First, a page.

7. Statutory Plans

Statutory Plans are used to facilitate actions under various statutes in reference to particular areas of land. They do not effect tenure but impose conditions or lift constraints on the subject of the Plan.

The most common use of Statutory Plans is for ‘Notices of Intention to Take’. The other use is for administrative boundaries and these boundaries can be of a temporary nature exempting an area for 1 day from restrictions under law which would not allow the proposed activities to take place.

Examples of a more permanent nature include definitions of Port Authority areas, custom areas, of road vehicle areas, shire and rating areas.

The Manager Boundary Definition, New Subdivisions should be contacted when preparing a Statutory Plan.

8. Christmas/Cocos (Keeling) Island Plans

In 1992, the then DOLA undertook the registration of survey Plans on Christmas and Cocos (Keeling) Islands and Landgate continues this responsibility.

All survey Plans held at that time by the Commonwealth government were passed to DOLA and registered. These Plans are in a markedly different format to survey Plans prepared under WA practices.

Subsequent survey Plans for Christmas and Cocos (Keeling) Islands followed conventional WA practices with particular attention given to:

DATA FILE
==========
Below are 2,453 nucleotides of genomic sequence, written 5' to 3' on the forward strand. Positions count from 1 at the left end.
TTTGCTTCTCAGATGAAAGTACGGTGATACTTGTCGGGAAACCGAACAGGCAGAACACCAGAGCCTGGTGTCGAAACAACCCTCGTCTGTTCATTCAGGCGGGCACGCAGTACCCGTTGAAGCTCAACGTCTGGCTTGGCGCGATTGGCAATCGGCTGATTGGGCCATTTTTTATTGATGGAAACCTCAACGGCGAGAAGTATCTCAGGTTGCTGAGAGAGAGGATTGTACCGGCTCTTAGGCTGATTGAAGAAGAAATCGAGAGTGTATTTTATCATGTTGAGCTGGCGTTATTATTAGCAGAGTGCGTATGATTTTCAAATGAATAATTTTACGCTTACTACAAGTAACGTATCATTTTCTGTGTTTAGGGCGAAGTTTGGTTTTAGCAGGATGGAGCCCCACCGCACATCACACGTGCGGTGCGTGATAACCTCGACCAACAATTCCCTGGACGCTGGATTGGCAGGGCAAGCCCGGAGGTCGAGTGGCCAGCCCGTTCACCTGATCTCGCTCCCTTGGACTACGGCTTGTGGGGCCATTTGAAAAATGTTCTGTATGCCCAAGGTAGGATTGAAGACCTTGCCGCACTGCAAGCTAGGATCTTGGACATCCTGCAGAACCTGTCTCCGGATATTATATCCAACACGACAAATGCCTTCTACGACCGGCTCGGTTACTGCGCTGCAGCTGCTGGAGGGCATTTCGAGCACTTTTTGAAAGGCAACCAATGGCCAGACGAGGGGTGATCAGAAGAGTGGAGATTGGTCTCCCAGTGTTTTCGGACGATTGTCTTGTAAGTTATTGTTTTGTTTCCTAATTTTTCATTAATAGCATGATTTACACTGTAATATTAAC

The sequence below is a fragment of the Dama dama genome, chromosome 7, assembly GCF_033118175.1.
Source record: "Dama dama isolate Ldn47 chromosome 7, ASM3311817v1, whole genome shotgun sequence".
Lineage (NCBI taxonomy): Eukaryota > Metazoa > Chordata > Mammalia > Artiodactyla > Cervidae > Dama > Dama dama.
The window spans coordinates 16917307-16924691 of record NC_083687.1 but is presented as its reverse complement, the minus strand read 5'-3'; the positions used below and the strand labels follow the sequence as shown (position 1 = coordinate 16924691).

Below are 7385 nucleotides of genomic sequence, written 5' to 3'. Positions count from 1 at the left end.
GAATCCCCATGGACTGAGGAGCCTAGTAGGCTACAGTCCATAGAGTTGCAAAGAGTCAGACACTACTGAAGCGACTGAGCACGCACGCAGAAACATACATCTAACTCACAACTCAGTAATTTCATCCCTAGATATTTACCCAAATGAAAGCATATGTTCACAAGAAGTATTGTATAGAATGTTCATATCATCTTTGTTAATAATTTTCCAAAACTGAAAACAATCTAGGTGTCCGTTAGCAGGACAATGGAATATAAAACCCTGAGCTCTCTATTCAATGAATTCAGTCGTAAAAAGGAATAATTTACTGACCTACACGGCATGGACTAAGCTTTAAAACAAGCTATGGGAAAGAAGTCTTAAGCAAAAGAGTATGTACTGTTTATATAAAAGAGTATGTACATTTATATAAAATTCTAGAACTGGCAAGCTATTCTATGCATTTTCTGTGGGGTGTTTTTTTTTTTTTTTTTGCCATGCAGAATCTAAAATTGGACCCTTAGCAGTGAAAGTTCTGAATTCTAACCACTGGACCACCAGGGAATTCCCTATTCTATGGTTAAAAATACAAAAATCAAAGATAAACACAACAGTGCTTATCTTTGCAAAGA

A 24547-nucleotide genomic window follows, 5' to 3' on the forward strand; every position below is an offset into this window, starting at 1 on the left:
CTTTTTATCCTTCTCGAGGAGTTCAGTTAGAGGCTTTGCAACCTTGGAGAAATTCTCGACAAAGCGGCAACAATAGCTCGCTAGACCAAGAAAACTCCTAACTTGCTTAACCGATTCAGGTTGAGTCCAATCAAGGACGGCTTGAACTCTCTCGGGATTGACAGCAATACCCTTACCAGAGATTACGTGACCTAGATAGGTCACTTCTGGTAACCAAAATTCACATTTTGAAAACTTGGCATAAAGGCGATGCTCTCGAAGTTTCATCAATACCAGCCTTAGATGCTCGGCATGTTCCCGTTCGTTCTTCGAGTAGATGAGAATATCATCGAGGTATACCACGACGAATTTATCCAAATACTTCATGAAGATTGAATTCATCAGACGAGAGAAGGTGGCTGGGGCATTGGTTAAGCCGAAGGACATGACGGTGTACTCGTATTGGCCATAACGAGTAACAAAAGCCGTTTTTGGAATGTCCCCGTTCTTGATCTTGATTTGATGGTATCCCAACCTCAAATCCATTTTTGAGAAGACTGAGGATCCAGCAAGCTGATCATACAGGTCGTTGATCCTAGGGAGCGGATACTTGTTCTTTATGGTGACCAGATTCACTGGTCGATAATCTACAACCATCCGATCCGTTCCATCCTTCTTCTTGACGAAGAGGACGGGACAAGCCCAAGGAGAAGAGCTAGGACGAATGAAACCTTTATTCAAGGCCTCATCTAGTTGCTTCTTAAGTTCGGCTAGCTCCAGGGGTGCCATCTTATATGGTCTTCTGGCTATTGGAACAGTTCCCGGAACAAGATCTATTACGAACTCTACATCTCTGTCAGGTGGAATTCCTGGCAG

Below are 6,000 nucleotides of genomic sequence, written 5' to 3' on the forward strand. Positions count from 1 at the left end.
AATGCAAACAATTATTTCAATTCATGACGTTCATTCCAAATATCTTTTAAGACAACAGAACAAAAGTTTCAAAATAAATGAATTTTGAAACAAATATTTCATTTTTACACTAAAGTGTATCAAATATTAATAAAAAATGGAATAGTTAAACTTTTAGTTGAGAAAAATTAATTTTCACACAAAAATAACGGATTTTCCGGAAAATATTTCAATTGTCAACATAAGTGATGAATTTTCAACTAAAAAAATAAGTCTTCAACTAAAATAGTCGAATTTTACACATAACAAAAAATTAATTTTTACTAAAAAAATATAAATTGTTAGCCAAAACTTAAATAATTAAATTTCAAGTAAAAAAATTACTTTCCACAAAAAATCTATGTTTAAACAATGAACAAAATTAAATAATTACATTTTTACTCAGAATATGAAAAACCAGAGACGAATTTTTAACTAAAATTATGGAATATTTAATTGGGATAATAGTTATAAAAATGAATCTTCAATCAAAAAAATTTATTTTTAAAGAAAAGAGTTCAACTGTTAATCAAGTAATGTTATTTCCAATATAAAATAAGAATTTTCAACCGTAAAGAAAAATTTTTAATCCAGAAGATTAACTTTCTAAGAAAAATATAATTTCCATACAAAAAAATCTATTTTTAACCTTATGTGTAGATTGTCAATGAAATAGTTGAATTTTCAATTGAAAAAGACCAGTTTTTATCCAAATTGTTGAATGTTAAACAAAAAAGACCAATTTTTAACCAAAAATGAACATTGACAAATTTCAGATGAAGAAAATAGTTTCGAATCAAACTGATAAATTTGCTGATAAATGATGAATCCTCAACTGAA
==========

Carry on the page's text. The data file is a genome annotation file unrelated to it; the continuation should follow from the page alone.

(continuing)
• AZIMUTH - Bearings shown on the original (Commonwealth) Plans are Christmas/Cocos Island GRID bearings. New Deposited Plans do not require bearings to be shown.
  • PERMANENT SURVEY MARKS - The practice of showing PSMs has been continued on subsequent Plans.

Excisions from mineral leases must be referred to the Commonwealth Department of Territories.

For planning and land management issues, contact the Pilbara Regional Manager or Team Leader, RDL. See plan example 60.

9. Pastoral Lease Boundary Amendment Plans

These Plans serve to define pastoral lease boundaries and fall into four categories:

  • Partial survey definition of an existing boundary. This may result in the amendment of the area and boundary of the lease (a Crown Plan with a purpose of ‘Redefinition’ is to be lodged showing the full extent of the pastoral lease).
  • Survey definition of a boundary to enable creation of a parcel for inclusion into a pastoral lease.
  • Survey definition of a boundary to enable total subdivision of pastoral lease.
  • Survey definition of boundary/s which create two (2) or more severances for cross transfer between pastoral leases. Balance lots would need to be shown.

Exemptions from showing balance lots or the full extent of the lease may be authorised by the Registrar or an Authorised Land Officer. Note that:

  • Landgate needs to be consulted for unique abuttal and original boundary depiction requirements.
  • Improvements such as fences, bores etc. are to be shown.
  • In survey definitions that create two or more severances, the dimensions and areas of each severance are required.

10. Conversion Plans Prepared Outside Landgate